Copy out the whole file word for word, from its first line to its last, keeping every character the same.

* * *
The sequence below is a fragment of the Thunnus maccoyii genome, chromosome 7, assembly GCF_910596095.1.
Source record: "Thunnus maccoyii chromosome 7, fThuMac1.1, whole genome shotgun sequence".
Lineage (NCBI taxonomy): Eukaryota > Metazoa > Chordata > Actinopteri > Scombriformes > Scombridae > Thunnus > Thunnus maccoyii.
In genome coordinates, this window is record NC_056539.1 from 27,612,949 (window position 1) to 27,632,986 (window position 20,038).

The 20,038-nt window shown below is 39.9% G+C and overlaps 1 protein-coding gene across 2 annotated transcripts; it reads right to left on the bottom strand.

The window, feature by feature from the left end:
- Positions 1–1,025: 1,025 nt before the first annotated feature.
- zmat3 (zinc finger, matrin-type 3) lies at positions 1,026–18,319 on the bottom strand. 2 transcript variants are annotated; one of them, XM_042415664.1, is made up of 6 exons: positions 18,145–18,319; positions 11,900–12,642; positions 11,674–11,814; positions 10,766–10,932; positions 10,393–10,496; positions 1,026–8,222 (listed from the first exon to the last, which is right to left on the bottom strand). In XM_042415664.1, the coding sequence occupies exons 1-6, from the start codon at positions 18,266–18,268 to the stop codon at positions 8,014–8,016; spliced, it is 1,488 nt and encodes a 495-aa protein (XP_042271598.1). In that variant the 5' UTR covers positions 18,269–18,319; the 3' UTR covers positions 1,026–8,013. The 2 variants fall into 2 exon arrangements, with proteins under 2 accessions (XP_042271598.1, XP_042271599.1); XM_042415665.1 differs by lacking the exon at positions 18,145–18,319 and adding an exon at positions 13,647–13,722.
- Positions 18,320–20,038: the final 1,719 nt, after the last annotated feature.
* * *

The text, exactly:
The sequence below is a fragment of the Thunnus maccoyii genome, chromosome 7, assembly GCF_910596095.1.
Source record: "Thunnus maccoyii chromosome 7, fThuMac1.1, whole genome shotgun sequence".
Lineage (NCBI taxonomy): Eukaryota > Metazoa > Chordata > Actinopteri > Scombriformes > Scombridae > Thunnus > Thunnus maccoyii.
In genome coordinates, this window is record NC_056539.1 from 27,612,949 (window position 1) to 27,632,986 (window position 20,038).

The 20,038-nt window shown below is 39.9% G+C and overlaps 1 protein-coding gene across 2 annotated transcripts; it reads right to left on the bottom strand.

The window, feature by feature from the left end:
- Positions 1–1,025: 1,025 nt before the first annotated feature.
- zmat3 (zinc finger, matrin-type 3) lies at positions 1,026–18,319 on the bottom strand. 2 transcript variants are annotated; one of them, XM_042415664.1, is made up of 6 exons: positions 18,145–18,319; positions 11,900–12,642; positions 11,674–11,814; positions 10,766–10,932; positions 10,393–10,496; positions 1,026–8,222 (listed from the first exon to the last, which is right to left on the bottom strand). In XM_042415664.1, the coding sequence occupies exons 1-6, from the start codon at positions 18,266–18,268 to the stop codon at positions 8,014–8,016; spliced, it is 1,488 nt and encodes a 495-aa protein (XP_042271598.1). In that variant the 5' UTR covers positions 18,269–18,319; the 3' UTR covers positions 1,026–8,013. The 2 variants fall into 2 exon arrangements, with proteins under 2 accessions (XP_042271598.1, XP_042271599.1); XM_042415665.1 differs by lacking the exon at positions 18,145–18,319 and adding an exon at positions 13,647–13,722.
- Positions 18,320–20,038: the final 1,719 nt, after the last annotated feature.